If you are an adult child considering having a parent move in with you, you may need to stop and consider the full range of options at your disposal as well as the financial, physical, and emotional burdens you may be taking on. With the average age in the United States continuing to rise, more and more adult children are finding themselves tasked with making this choice. For some, it is a matter of eliminating extra errands they may also have been running for their parents, or it could be that they wish to spend the remaining years of their parent’s lives nearby. Whatever the reason, it’s important to ask some serious questions before making the ultimate decision.
You may consider this idea as a solution to some or all of your problems. However, you need to deliberate whether it will create new challenges for yourself and other family members. Some members of your family may not be as excited by the idea, For example, will your children have to give up a bedroom or playroom? Will yourself or a spouse have to give up an office? Does your significant other get along well with your/their parents? Most important of all is finding out how your senior feel about the move in, and learning what requirements or apprehensions they may have about the move are. It’s essential to gauge all party’s reactions to ensure that no one feels left out or minimized during this process.
Having a senior parent or relative move in can be an excellent chance for different changes to connect and build memories, but it can also be viewed as a loss of privacy for everyone else. Married couples and children may not be used to having another party involved in their daily lives, and considering that these seniors may be retired, they may spend significant portions of time at home. They may also have specific dietary requirements and sleep schedules that could prevent other family members from engaging in certain activities. Unless your home has some separate wing or suite, moving in elderly parents could mean that your whole family loses personal space. Think about how much time your senior will spend at home, what activities they will enjoy, and what restrictions may be placed on yourself or your children.
This is an especially important question as it pertains to your seniors continued health and life longevity. Not all homes are designed to be senior-friendly. You should consider whether your house can accommodate the specific medical requirements of your senior loved one. For example, having step-free showers, motion activated lighting, safe stairs with handrails, or grab bars for baths. Any number of standard household appliances and locations could be hazardous for a senior. Many seniors have trouble with mobility, vision, and hearing, so you’ll need to ensure that your house is easy to navigate and your appliances are easy to use. If your senior needs medical monitoring, you may also need to enlist the services of a full-time nurse or another medical practitioner. Even if they do not require those things now, how much time will it be until they do?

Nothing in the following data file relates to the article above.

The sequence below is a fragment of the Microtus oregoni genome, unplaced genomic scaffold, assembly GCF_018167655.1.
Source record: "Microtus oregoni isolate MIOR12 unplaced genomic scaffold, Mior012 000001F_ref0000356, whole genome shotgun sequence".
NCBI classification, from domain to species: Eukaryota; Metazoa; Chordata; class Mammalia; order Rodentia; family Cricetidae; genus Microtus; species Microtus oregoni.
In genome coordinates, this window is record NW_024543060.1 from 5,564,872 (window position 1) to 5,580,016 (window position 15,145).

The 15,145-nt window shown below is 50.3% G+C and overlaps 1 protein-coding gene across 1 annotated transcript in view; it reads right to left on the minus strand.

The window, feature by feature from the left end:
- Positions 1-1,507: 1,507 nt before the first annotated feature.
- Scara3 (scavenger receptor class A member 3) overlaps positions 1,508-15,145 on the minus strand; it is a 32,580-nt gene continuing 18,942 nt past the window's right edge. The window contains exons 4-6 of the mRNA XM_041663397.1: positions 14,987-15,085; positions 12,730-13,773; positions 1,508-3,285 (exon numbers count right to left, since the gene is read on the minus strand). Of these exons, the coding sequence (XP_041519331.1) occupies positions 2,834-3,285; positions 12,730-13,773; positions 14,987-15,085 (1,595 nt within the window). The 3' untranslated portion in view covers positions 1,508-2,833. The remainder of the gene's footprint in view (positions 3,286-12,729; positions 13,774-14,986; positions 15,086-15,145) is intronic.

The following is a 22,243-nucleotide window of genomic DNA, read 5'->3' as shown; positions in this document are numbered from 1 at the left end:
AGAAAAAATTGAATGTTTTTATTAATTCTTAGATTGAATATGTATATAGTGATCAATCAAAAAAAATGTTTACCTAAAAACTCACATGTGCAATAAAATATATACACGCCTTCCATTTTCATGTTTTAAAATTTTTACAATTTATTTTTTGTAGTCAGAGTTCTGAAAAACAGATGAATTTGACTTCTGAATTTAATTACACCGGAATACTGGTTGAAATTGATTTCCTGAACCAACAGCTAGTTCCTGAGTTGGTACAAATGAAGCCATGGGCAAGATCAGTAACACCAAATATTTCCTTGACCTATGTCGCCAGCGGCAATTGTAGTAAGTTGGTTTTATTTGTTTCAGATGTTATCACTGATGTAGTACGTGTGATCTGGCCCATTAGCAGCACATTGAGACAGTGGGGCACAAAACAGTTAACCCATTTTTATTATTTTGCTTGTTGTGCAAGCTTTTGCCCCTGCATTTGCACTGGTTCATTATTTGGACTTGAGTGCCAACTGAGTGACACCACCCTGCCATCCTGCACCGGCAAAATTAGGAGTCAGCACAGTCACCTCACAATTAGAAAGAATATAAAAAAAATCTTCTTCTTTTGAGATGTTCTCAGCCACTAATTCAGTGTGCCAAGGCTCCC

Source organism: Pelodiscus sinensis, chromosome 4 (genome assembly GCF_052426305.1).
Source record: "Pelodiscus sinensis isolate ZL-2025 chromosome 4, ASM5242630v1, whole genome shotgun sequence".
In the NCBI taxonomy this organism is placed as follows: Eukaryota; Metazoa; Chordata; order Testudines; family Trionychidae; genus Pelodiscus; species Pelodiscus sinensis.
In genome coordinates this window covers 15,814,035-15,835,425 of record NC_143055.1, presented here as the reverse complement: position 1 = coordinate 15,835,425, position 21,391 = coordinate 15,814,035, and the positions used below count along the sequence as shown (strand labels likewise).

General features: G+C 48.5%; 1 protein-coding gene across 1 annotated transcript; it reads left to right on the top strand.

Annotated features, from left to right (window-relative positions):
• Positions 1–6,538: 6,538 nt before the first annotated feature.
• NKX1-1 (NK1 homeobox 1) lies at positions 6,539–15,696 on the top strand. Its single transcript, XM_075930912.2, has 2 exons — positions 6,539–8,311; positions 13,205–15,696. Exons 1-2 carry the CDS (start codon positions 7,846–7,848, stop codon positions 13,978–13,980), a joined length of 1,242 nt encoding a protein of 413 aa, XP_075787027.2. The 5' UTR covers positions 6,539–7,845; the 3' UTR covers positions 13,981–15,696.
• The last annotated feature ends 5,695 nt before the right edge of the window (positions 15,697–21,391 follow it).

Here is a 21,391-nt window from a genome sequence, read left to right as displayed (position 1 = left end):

You may initially consider this option because it is the most financially viable, but there are many costs associated with moving in that get overlooked. If your senior has or will develop worsening mobility, vision, and hearing issues, you will need to pay for home renovations to create step free showers, wider doorways, possibly motorized chairs for ascending stairs, and more. There are also the added expenses such as providing food, water, transportation, entertainment, and other things that you may not have considered at first. If your senior requires medical attention, as many seniors in advanced age do, you will need to pay considerably to enlist an at home nurse or caregiver. If you intend to become the primary caregiver for your parent, you may need to cut back on work hours, which could disrupt your income considerably.
If your senior family member can contribute to paying your rent or mortgage, it may be worth having a discussion with them about what portion of their costs they can cover. It’s helpful to reach out to siblings or other family members to see if they are willing or able to assist you in taking care of your relative. This subject is challenging but can be approached delicately to ensure that emotions are not overcharged. Your senior may also be eligible for government assistance, such as with Medicaid, or if they are a veteran, you could even offset some of the costs by applying for veteran pension benefits such as Aid and Attendance and Housebound. These pension benefits can go towards paying for care-giving.
While keeping an elderly relative at your residence could work short term, it is far more difficult to take care of them long-term despite your best efforts and intentions. Paying someone to be their caregiver can work, but if they are restricted to your household with only their caregiver as company, they may feel socially isolated and unhappy, leading to depression. You should consider the possibility of enrolling in an assisted living community for seniors. These types of communities can provide the right kind of medical care, social environment for seniors, and friendly housing to help your loved one live their golden years happily.
If you are unsure about the financial, physical, or emotional requirements that will entail having senior parents move in, then consider visiting a senior living community at one of our numerous Landmark Senior Living locations! At our senior living communities, we offer programs and services designed to enlighten and engage all residents. If you or someone you love is considering senior living facility, take the first step today and reach out to our passionate staff at Landmark Senior Living.